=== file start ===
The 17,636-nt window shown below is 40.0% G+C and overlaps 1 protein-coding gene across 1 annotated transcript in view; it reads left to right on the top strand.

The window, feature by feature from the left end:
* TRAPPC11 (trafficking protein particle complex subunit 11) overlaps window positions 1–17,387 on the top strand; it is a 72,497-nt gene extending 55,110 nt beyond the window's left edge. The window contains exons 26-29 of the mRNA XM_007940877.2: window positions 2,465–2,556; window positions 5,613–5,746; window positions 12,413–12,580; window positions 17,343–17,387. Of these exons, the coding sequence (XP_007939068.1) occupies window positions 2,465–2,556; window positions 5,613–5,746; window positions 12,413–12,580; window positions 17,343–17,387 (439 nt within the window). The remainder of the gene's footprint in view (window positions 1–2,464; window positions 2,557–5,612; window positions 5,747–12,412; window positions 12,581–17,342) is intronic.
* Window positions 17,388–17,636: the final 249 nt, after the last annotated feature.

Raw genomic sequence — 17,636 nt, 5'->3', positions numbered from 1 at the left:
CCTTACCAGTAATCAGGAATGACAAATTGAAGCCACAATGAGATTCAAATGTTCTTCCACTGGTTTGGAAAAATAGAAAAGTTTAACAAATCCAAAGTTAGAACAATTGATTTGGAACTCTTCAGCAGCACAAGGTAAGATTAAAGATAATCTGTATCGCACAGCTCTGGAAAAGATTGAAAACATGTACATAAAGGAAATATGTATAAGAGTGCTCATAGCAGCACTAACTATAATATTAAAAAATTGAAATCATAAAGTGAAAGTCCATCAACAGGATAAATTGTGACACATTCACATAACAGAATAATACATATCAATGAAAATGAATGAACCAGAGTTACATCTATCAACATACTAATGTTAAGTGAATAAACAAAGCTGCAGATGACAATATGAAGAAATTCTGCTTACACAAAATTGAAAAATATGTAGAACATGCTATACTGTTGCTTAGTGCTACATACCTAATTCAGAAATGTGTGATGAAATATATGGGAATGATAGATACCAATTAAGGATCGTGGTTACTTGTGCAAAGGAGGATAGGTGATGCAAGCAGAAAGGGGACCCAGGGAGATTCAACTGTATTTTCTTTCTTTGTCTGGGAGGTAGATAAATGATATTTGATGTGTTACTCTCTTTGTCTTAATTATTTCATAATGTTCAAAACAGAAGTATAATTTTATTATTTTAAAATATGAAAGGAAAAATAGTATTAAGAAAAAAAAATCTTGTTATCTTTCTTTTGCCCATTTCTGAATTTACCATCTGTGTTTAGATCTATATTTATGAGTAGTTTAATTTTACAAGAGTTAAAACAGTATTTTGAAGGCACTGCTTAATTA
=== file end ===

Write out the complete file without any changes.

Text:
The 17,636-nt window shown below is 40.0% G+C and overlaps 1 protein-coding gene across 1 annotated transcript in view; it reads left to right on the top strand.

The window, feature by feature from the left end:
* TRAPPC11 (trafficking protein particle complex subunit 11) overlaps window positions 1–17,387 on the top strand; it is a 72,497-nt gene extending 55,110 nt beyond the window's left edge. The window contains exons 26-29 of the mRNA XM_007940877.2: window positions 2,465–2,556; window positions 5,613–5,746; window positions 12,413–12,580; window positions 17,343–17,387. Of these exons, the coding sequence (XP_007939068.1) occupies window positions 2,465–2,556; window positions 5,613–5,746; window positions 12,413–12,580; window positions 17,343–17,387 (439 nt within the window). The remainder of the gene's footprint in view (window positions 1–2,464; window positions 2,557–5,612; window positions 5,747–12,412; window positions 12,581–17,342) is intronic.
* Window positions 17,388–17,636: the final 249 nt, after the last annotated feature.

Raw genomic sequence — 17,636 nt, 5'->3', positions numbered from 1 at the left:
CCTTACCAGTAATCAGGAATGACAAATTGAAGCCACAATGAGATTCAAATGTTCTTCCACTGGTTTGGAAAAATAGAAAAGTTTAACAAATCCAAAGTTAGAACAATTGATTTGGAACTCTTCAGCAGCACAAGGTAAGATTAAAGATAATCTGTATCGCACAGCTCTGGAAAAGATTGAAAACATGTACATAAAGGAAATATGTATAAGAGTGCTCATAGCAGCACTAACTATAATATTAAAAAATTGAAATCATAAAGTGAAAGTCCATCAACAGGATAAATTGTGACACATTCACATAACAGAATAATACATATCAATGAAAATGAATGAACCAGAGTTACATCTATCAACATACTAATGTTAAGTGAATAAACAAAGCTGCAGATGACAATATGAAGAAATTCTGCTTACACAAAATTGAAAAATATGTAGAACATGCTATACTGTTGCTTAGTGCTACATACCTAATTCAGAAATGTGTGATGAAATATATGGGAATGATAGATACCAATTAAGGATCGTGGTTACTTGTGCAAAGGAGGATAGGTGATGCAAGCAGAAAGGGGACCCAGGGAGATTCAACTGTATTTTCTTTCTTTGTCTGGGAGGTAGATAAATGATATTTGATGTGTTACTCTCTTTGTCTTAATTATTTCATAATGTTCAAAACAGAAGTATAATTTTATTATTTTAAAATATGAAAGGAAAAATAGTATTAAGAAAAAAAAATCTTGTTATCTTTCTTTTGCCCATTTCTGAATTTACCATCTGTGTTTAGATCTATATTTATGAGTAGTTTAATTTTACAAGAGTTAAAACAGTATTTTGAAGGCACTGCTTAATTA